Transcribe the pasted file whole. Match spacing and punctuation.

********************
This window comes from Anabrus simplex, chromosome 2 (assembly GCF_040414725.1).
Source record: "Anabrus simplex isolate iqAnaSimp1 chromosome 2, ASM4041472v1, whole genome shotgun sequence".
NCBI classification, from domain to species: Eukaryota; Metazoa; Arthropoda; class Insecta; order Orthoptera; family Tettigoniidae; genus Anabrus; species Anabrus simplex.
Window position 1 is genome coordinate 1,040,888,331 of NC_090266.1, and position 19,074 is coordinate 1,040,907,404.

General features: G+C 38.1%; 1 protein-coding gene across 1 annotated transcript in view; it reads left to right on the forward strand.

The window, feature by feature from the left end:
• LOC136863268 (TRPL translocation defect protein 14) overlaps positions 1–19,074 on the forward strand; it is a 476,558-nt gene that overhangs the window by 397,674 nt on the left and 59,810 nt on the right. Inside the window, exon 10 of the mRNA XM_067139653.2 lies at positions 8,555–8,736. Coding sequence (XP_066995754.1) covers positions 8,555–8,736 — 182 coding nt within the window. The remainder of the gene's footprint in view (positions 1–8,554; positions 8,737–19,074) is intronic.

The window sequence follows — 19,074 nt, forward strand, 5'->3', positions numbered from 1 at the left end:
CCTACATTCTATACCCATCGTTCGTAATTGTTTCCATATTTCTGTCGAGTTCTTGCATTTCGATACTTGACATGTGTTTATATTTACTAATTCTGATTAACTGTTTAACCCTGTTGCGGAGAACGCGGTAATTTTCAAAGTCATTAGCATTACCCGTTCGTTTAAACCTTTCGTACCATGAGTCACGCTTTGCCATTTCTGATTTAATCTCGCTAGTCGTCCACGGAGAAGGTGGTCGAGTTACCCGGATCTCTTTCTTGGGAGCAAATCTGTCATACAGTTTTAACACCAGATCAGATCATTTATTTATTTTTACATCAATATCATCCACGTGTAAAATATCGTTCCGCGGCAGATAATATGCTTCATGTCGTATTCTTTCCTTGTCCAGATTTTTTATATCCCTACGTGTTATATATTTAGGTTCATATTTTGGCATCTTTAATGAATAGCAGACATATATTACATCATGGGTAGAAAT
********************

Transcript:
This window comes from Anabrus simplex, chromosome 2 (assembly GCF_040414725.1).
Source record: "Anabrus simplex isolate iqAnaSimp1 chromosome 2, ASM4041472v1, whole genome shotgun sequence".
NCBI classification, from domain to species: Eukaryota; Metazoa; Arthropoda; class Insecta; order Orthoptera; family Tettigoniidae; genus Anabrus; species Anabrus simplex.
Window position 1 is genome coordinate 1,040,888,331 of NC_090266.1, and position 19,074 is coordinate 1,040,907,404.

General features: G+C 38.1%; 1 protein-coding gene across 1 annotated transcript in view; it reads left to right on the forward strand.

The window, feature by feature from the left end:
• LOC136863268 (TRPL translocation defect protein 14) overlaps positions 1–19,074 on the forward strand; it is a 476,558-nt gene that overhangs the window by 397,674 nt on the left and 59,810 nt on the right. Inside the window, exon 10 of the mRNA XM_067139653.2 lies at positions 8,555–8,736. Coding sequence (XP_066995754.1) covers positions 8,555–8,736 — 182 coding nt within the window. The remainder of the gene's footprint in view (positions 1–8,554; positions 8,737–19,074) is intronic.

The window sequence follows — 19,074 nt, forward strand, 5'->3', positions numbered from 1 at the left end:
CCTACATTCTATACCCATCGTTCGTAATTGTTTCCATATTTCTGTCGAGTTCTTGCATTTCGATACTTGACATGTGTTTATATTTACTAATTCTGATTAACTGTTTAACCCTGTTGCGGAGAACGCGGTAATTTTCAAAGTCATTAGCATTACCCGTTCGTTTAAACCTTTCGTACCATGAGTCACGCTTTGCCATTTCTGATTTAATCTCGCTAGTCGTCCACGGAGAAGGTGGTCGAGTTACCCGGATCTCTTTCTTGGGAGCAAATCTGTCATACAGTTTTAACACCAGATCAGATCATTTATTTATTTTTACATCAATATCATCCACGTGTAAAATATCGTTCCGCGGCAGATAATATGCTTCATGTCGTATTCTTTCCTTGTCCAGATTTTTTATATCCCTACGTGTTATATATTTAGGTTCATATTTTGGCATCTTTAATGAATAGCAGACATATATTACATCATGGGTAGAAAT